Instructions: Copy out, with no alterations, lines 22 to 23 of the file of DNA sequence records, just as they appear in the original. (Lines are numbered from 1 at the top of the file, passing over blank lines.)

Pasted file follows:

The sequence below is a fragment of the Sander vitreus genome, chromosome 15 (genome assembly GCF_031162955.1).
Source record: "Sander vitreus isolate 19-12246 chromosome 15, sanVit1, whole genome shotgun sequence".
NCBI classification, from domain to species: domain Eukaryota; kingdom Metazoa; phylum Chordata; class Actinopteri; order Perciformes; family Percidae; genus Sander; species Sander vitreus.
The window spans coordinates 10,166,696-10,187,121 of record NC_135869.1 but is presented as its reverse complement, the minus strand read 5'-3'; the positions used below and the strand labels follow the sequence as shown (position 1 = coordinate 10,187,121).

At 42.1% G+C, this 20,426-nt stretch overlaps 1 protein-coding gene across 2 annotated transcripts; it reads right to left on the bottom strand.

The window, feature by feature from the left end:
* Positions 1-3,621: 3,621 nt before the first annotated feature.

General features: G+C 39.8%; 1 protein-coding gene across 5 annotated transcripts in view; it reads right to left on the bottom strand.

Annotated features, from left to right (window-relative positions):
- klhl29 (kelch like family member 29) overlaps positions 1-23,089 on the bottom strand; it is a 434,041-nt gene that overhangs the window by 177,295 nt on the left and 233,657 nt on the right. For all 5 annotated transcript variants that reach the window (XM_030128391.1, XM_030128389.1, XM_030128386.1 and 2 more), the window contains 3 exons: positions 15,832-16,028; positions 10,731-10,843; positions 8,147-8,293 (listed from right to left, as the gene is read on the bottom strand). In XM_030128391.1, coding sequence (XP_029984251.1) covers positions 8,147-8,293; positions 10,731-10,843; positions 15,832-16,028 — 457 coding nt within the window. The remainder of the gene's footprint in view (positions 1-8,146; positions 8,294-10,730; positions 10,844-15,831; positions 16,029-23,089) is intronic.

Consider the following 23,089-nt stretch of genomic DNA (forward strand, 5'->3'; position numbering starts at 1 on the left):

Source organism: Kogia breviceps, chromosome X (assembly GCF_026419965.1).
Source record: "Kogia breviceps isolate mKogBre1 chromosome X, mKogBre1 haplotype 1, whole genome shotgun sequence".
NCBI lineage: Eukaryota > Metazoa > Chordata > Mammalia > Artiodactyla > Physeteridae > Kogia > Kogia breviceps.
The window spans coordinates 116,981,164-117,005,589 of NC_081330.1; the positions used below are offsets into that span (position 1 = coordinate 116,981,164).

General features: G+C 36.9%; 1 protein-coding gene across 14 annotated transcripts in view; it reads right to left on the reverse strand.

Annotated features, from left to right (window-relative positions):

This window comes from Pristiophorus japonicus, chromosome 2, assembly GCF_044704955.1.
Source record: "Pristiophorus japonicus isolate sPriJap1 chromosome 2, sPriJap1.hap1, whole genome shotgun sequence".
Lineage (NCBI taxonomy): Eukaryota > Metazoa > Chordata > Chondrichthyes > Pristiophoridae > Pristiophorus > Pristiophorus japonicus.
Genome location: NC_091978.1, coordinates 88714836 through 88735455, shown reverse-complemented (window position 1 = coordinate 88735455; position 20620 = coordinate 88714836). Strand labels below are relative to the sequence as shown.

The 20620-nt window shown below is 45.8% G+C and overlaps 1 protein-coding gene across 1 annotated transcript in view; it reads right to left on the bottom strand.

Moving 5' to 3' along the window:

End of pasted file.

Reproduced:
The 20620-nt window shown below is 45.8% G+C and overlaps 1 protein-coding gene across 1 annotated transcript in view; it reads right to left on the bottom strand.

Moving 5' to 3' along the window: